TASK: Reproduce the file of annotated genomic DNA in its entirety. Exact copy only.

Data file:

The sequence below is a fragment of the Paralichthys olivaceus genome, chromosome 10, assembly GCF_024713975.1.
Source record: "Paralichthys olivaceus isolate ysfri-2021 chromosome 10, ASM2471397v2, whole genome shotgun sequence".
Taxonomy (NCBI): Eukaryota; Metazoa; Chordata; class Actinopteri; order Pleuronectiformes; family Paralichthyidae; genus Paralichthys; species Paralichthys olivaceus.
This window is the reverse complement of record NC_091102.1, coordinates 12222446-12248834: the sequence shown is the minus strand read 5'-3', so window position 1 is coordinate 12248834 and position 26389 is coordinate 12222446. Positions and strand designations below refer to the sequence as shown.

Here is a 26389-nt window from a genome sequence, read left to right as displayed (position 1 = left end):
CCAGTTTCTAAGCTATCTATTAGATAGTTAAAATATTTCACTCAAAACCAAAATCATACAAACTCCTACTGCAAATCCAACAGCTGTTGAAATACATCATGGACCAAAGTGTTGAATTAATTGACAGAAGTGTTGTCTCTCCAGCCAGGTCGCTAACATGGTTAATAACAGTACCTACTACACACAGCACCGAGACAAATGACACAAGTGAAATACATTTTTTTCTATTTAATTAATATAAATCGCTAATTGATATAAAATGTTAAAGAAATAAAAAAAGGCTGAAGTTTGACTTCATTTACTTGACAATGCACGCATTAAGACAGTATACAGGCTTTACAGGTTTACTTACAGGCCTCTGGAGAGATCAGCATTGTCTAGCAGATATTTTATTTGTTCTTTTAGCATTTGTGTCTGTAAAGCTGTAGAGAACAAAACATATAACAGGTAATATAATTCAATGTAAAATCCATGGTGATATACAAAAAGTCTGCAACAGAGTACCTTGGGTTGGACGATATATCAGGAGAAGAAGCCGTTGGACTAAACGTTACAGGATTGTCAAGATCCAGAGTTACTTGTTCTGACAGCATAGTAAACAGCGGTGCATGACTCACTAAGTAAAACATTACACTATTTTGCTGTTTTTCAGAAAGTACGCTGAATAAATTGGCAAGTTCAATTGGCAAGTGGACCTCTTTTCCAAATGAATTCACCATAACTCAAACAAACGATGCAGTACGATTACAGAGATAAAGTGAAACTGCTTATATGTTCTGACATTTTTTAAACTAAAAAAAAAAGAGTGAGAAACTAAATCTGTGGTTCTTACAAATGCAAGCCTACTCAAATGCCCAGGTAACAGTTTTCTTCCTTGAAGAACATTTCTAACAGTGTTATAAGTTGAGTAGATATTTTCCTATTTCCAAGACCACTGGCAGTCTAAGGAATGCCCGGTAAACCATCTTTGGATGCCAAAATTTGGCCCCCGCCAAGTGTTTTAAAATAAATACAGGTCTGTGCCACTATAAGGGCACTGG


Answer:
The sequence below is a fragment of the Paralichthys olivaceus genome, chromosome 10, assembly GCF_024713975.1.
Source record: "Paralichthys olivaceus isolate ysfri-2021 chromosome 10, ASM2471397v2, whole genome shotgun sequence".
Taxonomy (NCBI): Eukaryota; Metazoa; Chordata; class Actinopteri; order Pleuronectiformes; family Paralichthyidae; genus Paralichthys; species Paralichthys olivaceus.
This window is the reverse complement of record NC_091102.1, coordinates 12222446-12248834: the sequence shown is the minus strand read 5'-3', so window position 1 is coordinate 12248834 and position 26389 is coordinate 12222446. Positions and strand designations below refer to the sequence as shown.

Here is a 26389-nt window from a genome sequence, read left to right as displayed (position 1 = left end):
CCAGTTTCTAAGCTATCTATTAGATAGTTAAAATATTTCACTCAAAACCAAAATCATACAAACTCCTACTGCAAATCCAACAGCTGTTGAAATACATCATGGACCAAAGTGTTGAATTAATTGACAGAAGTGTTGTCTCTCCAGCCAGGTCGCTAACATGGTTAATAACAGTACCTACTACACACAGCACCGAGACAAATGACACAAGTGAAATACATTTTTTTCTATTTAATTAATATAAATCGCTAATTGATATAAAATGTTAAAGAAATAAAAAAAGGCTGAAGTTTGACTTCATTTACTTGACAATGCACGCATTAAGACAGTATACAGGCTTTACAGGTTTACTTACAGGCCTCTGGAGAGATCAGCATTGTCTAGCAGATATTTTATTTGTTCTTTTAGCATTTGTGTCTGTAAAGCTGTAGAGAACAAAACATATAACAGGTAATATAATTCAATGTAAAATCCATGGTGATATACAAAAAGTCTGCAACAGAGTACCTTGGGTTGGACGATATATCAGGAGAAGAAGCCGTTGGACTAAACGTTACAGGATTGTCAAGATCCAGAGTTACTTGTTCTGACAGCATAGTAAACAGCGGTGCATGACTCACTAAGTAAAACATTACACTATTTTGCTGTTTTTCAGAAAGTACGCTGAATAAATTGGCAAGTTCAATTGGCAAGTGGACCTCTTTTCCAAATGAATTCACCATAACTCAAACAAACGATGCAGTACGATTACAGAGATAAAGTGAAACTGCTTATATGTTCTGACATTTTTTAAACTAAAAAAAAAAGAGTGAGAAACTAAATCTGTGGTTCTTACAAATGCAAGCCTACTCAAATGCCCAGGTAACAGTTTTCTTCCTTGAAGAACATTTCTAACAGTGTTATAAGTTGAGTAGATATTTTCCTATTTCCAAGACCACTGGCAGTCTAAGGAATGCCCGGTAAACCATCTTTGGATGCCAAAATTTGGCCCCCGCCAAGTGTTTTAAAATAAATACAGGTCTGTGCCACTATAAGGGCACTGG